IBM has unveiled a Power6-based version of its highest-end Unix server - the Power 595. The system runs on 32 dual-core 5GHz Power6 processors and becomes the world's faster Unix server line.
The company unveiled the Power 595
as well as a unique water-cooled supercomputer at a Thusday customer event in San Fransisco.
The new systems offer IBM virtualization technology and energy-saving capabilities to help reduce bottom-line operating costs, such as those for energy, floor space and systems management, while improving system performance.
The new 64-core, 128-thread Power 595 now ranks as the world's fastest UNIX system. Using the latest 5.0 GHz POWER6 processor chips with dual memory controllers, and leveraging a new symmetric multi-processor (SMP) point-to-point interconnect to communicate between its cores, the Power 595 bested the results of all IBM's competitors for running large two-tier environments running the SAP ERP application, according to data provided by IBM.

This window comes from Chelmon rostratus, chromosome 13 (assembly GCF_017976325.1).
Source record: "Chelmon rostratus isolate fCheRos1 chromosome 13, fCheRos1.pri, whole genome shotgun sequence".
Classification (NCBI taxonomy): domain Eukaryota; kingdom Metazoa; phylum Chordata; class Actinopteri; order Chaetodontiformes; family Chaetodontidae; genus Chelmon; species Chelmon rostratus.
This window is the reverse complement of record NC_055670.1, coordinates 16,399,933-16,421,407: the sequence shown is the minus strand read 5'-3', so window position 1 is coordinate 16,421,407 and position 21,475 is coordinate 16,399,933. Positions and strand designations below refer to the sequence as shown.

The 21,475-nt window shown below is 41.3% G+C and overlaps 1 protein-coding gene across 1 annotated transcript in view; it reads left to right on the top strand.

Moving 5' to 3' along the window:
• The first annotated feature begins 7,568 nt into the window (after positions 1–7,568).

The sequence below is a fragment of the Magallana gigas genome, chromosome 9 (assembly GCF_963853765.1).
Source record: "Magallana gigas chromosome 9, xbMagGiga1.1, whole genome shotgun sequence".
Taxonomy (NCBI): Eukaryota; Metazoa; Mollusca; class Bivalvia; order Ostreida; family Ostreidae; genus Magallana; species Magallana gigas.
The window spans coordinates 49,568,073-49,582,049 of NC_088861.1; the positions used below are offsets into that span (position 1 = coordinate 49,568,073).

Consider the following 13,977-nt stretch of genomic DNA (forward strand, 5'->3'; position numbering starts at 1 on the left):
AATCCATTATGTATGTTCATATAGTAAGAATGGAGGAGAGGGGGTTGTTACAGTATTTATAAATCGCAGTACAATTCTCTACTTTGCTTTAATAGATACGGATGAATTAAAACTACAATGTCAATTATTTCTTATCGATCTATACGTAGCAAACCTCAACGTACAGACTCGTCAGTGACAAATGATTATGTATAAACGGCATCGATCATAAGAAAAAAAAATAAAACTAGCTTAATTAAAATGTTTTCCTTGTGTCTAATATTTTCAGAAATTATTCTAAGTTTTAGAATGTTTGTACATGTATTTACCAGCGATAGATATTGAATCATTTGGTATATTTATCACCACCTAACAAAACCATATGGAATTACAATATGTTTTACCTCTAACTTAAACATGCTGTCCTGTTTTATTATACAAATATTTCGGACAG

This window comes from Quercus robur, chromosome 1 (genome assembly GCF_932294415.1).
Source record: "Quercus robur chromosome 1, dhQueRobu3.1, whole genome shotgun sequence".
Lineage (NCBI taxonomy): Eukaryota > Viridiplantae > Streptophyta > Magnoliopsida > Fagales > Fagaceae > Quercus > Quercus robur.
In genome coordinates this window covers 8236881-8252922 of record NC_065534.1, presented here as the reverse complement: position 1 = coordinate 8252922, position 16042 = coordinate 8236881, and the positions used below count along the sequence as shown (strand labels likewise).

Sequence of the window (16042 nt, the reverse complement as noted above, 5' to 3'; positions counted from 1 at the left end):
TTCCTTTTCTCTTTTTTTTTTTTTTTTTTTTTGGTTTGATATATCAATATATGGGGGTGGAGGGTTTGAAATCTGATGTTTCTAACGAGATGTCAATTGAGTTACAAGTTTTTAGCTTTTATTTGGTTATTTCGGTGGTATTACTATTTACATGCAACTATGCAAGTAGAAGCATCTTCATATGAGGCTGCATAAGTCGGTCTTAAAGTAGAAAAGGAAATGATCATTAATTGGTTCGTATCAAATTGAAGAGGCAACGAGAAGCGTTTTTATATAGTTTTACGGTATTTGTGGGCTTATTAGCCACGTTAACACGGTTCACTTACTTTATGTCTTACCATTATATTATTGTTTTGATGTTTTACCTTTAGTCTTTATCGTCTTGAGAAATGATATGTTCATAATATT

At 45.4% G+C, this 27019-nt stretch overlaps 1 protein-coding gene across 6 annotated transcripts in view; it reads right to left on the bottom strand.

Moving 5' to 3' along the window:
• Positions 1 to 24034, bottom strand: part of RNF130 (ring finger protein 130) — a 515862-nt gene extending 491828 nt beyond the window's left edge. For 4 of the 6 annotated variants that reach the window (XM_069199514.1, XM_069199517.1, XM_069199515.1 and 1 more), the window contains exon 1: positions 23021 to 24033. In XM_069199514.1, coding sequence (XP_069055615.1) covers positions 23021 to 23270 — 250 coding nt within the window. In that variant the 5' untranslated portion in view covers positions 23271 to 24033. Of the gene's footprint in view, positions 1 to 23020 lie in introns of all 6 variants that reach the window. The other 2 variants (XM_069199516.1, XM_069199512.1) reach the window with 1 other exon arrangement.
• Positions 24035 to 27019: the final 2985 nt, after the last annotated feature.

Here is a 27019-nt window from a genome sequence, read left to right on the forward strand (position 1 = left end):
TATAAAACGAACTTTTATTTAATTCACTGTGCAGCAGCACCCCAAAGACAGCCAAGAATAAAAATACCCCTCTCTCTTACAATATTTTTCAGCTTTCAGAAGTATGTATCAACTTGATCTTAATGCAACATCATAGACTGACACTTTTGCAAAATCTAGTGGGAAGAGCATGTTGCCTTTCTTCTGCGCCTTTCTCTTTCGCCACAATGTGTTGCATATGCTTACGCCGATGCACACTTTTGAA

The Power 595 SMP point-to-point interconnect starts with 8-core nodes that are built from four dual-core POWER6 chips tightly integrated into one module with direct interconnects between all four chips in the node. Then these 8-core nodes are connected into a superlinear-scaling fashion meaning each time a node is added it is connected point-to-point to all previous nodes, so that together there are actually 28 interconnects between those eight nodes. This provides massive amounts of bandwidth to gain the maximum exploitation of the total system processor, memory and cache capability.
The Power 595 supports up to 4 TB of memory per server, four memory operations per cycle and a memory bandwidth of more than 1.3 TB/sec (terabytes per second), which is enough to transfer in each second the amount of information printed on the paper made from 50,000 trees.
IBM's new POWER6 "Hydro-Cluster" supercomputer, the Power 575
, is built to help users tackle some of the world's most challenging problems in fields such as energy, aerospace and weather modeling. The system uses a unique, in-rack, water-cooling system and with 448 processor cores per rack offers users nearly five times the performance and more than three times the energy efficiency of its predecessor, IBM's POWER5+ processor-based p575 supercomputer, according to IBM.
The Power 595 supports AIX, the IBM UNIX operating system. Support for both IBM i and Linux is planned for the second half of 2008. IBM is offering upgrade options.